In order to keep friction between the Soviet customs authorities and members of the Mission at a minimum, I also suggest that:
- In the future all American citizens, including the Ambassador,
Foreign Service Officers, clerks, and miscellaneous employees
assigned to duty in Moscow be instructed to have prepared in
advance for immediate submission to the Soviet authorities
complete lists of all household effects, jewelry, furs, and
Unusually valuable wearing apparel which they are bringing with
them. In making up such lists they should include such details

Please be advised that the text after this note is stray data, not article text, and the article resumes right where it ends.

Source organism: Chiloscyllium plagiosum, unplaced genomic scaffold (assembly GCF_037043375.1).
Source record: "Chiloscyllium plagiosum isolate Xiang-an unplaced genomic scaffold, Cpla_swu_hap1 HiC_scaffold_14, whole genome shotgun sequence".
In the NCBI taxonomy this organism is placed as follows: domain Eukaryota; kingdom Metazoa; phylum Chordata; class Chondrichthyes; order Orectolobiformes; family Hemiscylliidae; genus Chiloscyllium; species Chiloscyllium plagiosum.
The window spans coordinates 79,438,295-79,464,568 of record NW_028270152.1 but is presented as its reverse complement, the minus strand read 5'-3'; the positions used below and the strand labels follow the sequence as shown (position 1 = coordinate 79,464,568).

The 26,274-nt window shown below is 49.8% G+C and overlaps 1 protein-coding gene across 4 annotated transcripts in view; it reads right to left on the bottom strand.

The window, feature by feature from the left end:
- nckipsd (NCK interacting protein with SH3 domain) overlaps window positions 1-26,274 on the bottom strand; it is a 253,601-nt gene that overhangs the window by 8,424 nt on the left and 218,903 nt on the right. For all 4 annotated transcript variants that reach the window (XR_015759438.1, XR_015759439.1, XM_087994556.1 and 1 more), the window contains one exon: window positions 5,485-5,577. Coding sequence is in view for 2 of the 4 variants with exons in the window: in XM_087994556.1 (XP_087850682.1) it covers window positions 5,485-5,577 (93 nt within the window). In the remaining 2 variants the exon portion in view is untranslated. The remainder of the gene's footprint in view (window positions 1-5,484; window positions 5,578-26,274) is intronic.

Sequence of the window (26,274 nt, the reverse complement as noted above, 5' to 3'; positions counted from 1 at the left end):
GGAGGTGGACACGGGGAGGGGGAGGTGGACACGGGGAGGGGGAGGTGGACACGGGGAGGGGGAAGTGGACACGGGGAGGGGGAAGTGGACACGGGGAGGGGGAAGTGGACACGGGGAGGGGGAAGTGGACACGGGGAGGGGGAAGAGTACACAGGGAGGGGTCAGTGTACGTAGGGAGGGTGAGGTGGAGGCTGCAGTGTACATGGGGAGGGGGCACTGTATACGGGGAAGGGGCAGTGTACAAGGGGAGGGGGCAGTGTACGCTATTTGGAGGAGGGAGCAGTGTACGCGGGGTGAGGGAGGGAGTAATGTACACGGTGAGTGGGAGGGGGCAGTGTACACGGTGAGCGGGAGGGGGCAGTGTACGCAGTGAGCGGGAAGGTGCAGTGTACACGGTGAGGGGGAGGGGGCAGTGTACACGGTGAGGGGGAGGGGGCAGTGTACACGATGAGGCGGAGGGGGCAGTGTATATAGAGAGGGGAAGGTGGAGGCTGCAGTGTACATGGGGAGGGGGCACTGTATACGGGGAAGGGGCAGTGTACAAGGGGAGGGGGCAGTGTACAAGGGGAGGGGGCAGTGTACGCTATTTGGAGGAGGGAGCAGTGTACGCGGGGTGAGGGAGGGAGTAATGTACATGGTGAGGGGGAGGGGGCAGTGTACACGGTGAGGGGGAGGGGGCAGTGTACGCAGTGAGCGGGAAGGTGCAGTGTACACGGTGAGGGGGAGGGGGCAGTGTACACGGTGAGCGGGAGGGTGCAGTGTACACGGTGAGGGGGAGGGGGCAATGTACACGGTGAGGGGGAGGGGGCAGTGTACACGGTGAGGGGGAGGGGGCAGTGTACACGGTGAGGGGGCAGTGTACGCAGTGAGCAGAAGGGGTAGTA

- The title, date and place of publication, and author of all books;
- The dimensions, subject, painter or engraver, and color of paintings and engravings;
- The dimensions, color, approximate period, place of origin (when possible) of each piece of furniture and fixture and a description of material to be found in it (rugs in particular should be described in great detail);
- A full description of each article of wearing apparel which may have permanent value; and
- The mark (if any), country of origin (if known), and color of each piece of porcelain or pottery;
- All American members of the staff should endeavor to obtain evidence proving the foreign origin of all articles which they may import from abroad while they are on duty in Moscow.